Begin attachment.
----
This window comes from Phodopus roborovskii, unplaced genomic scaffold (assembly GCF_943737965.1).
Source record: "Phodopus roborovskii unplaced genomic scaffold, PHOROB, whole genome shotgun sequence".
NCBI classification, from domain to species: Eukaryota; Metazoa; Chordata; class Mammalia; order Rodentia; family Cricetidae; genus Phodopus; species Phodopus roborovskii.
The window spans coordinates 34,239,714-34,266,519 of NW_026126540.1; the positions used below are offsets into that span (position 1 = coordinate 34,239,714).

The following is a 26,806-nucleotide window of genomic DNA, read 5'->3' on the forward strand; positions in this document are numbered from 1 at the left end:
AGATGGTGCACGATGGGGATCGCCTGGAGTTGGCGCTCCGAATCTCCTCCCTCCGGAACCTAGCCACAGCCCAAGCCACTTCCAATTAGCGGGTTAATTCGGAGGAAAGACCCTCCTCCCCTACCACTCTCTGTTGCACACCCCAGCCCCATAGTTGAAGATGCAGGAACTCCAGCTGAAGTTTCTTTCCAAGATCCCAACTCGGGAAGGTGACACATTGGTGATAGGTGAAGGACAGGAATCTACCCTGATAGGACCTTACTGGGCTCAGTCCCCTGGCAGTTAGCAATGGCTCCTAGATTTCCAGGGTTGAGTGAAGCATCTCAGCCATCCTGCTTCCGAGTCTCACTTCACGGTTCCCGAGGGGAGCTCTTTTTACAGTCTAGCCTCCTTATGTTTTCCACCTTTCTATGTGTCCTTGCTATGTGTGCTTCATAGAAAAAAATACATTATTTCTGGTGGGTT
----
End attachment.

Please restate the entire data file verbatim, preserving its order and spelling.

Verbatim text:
This window comes from Phodopus roborovskii, unplaced genomic scaffold (assembly GCF_943737965.1).
Source record: "Phodopus roborovskii unplaced genomic scaffold, PHOROB, whole genome shotgun sequence".
NCBI classification, from domain to species: Eukaryota; Metazoa; Chordata; class Mammalia; order Rodentia; family Cricetidae; genus Phodopus; species Phodopus roborovskii.
The window spans coordinates 34,239,714-34,266,519 of NW_026126540.1; the positions used below are offsets into that span (position 1 = coordinate 34,239,714).

The following is a 26,806-nucleotide window of genomic DNA, read 5'->3' on the forward strand; positions in this document are numbered from 1 at the left end:
AGATGGTGCACGATGGGGATCGCCTGGAGTTGGCGCTCCGAATCTCCTCCCTCCGGAACCTAGCCACAGCCCAAGCCACTTCCAATTAGCGGGTTAATTCGGAGGAAAGACCCTCCTCCCCTACCACTCTCTGTTGCACACCCCAGCCCCATAGTTGAAGATGCAGGAACTCCAGCTGAAGTTTCTTTCCAAGATCCCAACTCGGGAAGGTGACACATTGGTGATAGGTGAAGGACAGGAATCTACCCTGATAGGACCTTACTGGGCTCAGTCCCCTGGCAGTTAGCAATGGCTCCTAGATTTCCAGGGTTGAGTGAAGCATCTCAGCCATCCTGCTTCCGAGTCTCACTTCACGGTTCCCGAGGGGAGCTCTTTTTACAGTCTAGCCTCCTTATGTTTTCCACCTTTCTATGTGTCCTTGCTATGTGTGCTTCATAGAAAAAAATACATTATTTCTGGTGGGTT